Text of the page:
2 Tactics After Attending a Trade Show To Increase Sales
Whew, this year’s IFTD was a whirlwind and a big success here in Denver. While at the show I met up with a bunch of clients. Hung out with old friends. And met several new prospects. As the show wraps up I’m getting ready to follow up with a few leads I had positive interactions with. Here’s a simple framework for developing meaningful conversations with new leads and increase sales.
While it’s easy to plow through your emails and play catch up the first day of an event, you don’t want to lose track of the contacts you made. Redirecting some of that focus to your new leads can ensure those long days on the show floor don’t go to waste.
1) Actually Connect
This seems like a no-brainer but less than 30% of all trade show exhibitors have a plan or process in place for following up with leads. Here are some tips to follow:
- Avoid Boilerplate. Don’t go online and search for an email template for conventional follow up. Doing this will ensure one thing, you’ll look like everybody else.
- Try video. According to HubSpot adding video to your sales emails can increase the open rate by 5X. We’ve seen similar results in the last few years and include a simple video in nearly all our sales emails. One possible subject line for your follow up email could be “[Prospect name], I made you a video to say thanks for the time at IFTD.
- Thank the prospect for their time. And remind them of your conversation. These conventions can be a whirlwind for people walking the show floor. A recap of your conversation can help jog their memory for what you talked about.
- Ask them to do something. It can be as simple as booking time on your calendar (we use a HubSpot meeting link) or as complex as downloading a piece of premium content. But asking your prospect to take an action will give you valuable insight into how interested they really are and allow your CRM and automated workflows to start collecting contextual data.
2) Classify Your Leads
Not everyone you meet is going to be a sale and you definitely need to know which ones are worth emailing directly. It’s worth developing a specific goal for each business card you collected at the show. We like to split our leads up into the following buckets:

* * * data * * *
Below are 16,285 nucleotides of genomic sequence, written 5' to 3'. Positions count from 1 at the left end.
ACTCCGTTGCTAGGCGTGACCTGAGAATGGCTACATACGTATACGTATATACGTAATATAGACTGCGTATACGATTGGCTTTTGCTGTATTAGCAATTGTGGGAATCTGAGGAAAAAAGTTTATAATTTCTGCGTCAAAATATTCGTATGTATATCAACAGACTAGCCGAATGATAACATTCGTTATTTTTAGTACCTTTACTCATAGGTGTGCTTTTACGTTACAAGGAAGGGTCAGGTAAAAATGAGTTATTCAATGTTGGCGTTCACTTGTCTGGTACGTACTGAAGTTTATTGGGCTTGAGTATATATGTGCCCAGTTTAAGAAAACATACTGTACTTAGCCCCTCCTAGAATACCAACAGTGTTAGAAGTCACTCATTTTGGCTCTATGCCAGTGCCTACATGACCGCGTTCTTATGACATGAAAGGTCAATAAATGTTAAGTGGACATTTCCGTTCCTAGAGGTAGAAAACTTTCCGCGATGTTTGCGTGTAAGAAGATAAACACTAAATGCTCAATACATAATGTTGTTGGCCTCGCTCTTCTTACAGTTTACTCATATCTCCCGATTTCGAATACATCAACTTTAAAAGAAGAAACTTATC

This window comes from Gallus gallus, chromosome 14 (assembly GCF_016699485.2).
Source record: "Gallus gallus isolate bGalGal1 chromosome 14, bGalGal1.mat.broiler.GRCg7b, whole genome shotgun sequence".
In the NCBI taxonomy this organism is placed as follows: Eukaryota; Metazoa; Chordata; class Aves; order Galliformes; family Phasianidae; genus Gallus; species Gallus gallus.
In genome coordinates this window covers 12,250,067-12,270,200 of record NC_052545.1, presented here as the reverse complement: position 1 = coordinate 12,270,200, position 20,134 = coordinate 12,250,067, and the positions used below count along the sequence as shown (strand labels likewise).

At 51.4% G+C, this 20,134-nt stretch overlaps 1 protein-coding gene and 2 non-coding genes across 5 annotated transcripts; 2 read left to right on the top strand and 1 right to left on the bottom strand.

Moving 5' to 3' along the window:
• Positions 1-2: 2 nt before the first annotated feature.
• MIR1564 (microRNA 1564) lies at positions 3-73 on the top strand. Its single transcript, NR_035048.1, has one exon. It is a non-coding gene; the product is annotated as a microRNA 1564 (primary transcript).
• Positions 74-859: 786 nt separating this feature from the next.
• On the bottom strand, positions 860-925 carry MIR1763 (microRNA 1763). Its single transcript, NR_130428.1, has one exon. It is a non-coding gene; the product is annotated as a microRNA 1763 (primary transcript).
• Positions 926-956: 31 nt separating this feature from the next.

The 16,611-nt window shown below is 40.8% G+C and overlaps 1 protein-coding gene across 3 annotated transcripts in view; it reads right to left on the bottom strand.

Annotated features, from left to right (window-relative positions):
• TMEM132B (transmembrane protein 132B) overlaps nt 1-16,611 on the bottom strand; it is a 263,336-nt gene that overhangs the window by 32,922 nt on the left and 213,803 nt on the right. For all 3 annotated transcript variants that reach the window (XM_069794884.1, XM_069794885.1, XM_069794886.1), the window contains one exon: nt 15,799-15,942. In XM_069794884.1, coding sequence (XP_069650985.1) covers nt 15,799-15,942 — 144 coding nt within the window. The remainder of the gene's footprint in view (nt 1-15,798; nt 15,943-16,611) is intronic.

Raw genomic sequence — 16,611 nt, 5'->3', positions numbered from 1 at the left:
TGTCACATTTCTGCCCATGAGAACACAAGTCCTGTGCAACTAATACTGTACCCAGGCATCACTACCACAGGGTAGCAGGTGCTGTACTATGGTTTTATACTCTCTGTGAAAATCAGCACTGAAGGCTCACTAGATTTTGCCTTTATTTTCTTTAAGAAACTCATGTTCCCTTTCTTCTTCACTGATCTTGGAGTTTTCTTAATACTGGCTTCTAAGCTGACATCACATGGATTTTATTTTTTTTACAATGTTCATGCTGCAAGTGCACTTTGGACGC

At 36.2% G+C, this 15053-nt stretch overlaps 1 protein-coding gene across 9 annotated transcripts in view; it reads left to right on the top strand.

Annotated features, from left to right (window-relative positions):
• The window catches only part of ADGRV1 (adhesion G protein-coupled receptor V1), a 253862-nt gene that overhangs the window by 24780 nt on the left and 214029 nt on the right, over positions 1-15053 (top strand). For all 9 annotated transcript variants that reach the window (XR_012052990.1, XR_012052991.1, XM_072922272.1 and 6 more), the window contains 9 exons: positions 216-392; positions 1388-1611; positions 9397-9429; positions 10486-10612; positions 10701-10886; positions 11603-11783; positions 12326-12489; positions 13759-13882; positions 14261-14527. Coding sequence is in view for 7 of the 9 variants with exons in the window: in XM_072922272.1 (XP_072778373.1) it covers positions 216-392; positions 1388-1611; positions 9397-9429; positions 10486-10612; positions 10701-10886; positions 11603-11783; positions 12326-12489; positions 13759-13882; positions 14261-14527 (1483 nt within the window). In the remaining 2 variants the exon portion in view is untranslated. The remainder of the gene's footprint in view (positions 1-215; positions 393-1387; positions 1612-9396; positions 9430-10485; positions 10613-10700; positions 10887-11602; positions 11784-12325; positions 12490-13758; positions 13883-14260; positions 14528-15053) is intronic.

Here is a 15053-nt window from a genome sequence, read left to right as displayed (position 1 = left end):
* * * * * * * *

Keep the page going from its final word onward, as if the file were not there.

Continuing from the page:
Connected but not ready to sell
These are contacts who you meet throughout the show or at the after-parties. They may be junior members of a team or just interesting people you want to keep in touch with. I typically try to connect with these people through social media. I feel LinkedIn is the best platform to do that. It’s an opportunity to stay in touch through your channel and expose them to your news feed posts and so that you can see theirs.
Qualified to do business
These are the new accounts I’d like to target. My goal is much more direct as we discuss specific business opportunities. I like to schedule my follow up meetings at the show, so I already have it on the calendar. I will send a personal video email within a few days of the show, thanking them for their time and remind them of the talking points we discussed at the event, so they’re prepared during our phone call.
The last group of people may or may not be business opportunities. But they could be people who are your peers in the business. You may want to build a lasting relationship with them to bounce ideas or vent about problems. If you’re in the same city, asking for a recurring meeting might be a great way to build your network. You might also watch out for interesting articles you both find useful and shoot them an email about it from time to time.
IFTD and other industry trade shows are a great opportunity to meet new people and reconnect with old friends.
Following these simple strategies can help you increase sales, make sure your time is used efficiently and develops long lasting successful business opportunities.